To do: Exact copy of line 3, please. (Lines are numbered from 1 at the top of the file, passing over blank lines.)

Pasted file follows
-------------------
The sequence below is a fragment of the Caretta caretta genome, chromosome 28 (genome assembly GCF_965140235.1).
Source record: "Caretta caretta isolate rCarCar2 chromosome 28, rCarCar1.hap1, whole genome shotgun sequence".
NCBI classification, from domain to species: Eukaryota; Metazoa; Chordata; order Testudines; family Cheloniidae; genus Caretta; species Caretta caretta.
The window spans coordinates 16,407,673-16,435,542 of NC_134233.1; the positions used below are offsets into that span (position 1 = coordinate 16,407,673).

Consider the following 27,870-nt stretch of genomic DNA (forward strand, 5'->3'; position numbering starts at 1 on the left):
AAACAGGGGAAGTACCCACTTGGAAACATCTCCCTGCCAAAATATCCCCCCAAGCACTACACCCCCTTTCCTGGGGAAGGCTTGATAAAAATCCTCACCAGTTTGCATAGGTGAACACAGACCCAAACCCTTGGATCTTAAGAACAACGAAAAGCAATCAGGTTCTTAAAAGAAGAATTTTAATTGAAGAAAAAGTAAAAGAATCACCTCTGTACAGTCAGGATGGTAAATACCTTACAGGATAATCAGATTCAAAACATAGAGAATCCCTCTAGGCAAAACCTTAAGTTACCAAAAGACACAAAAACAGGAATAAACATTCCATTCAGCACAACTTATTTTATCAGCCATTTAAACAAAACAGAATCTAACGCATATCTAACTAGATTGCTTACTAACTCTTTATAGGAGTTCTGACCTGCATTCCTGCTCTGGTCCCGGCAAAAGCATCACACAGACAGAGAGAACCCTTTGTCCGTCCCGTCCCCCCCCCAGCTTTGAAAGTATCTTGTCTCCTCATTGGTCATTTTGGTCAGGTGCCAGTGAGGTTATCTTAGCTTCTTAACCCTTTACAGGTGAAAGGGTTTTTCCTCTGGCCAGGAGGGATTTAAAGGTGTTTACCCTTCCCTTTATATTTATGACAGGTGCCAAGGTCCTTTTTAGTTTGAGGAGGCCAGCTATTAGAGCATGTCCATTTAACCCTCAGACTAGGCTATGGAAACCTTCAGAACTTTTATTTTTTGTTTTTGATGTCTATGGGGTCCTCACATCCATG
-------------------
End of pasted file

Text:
NCBI classification, from domain to species: Eukaryota; Metazoa; Chordata; order Testudines; family Cheloniidae; genus Caretta; species Caretta caretta.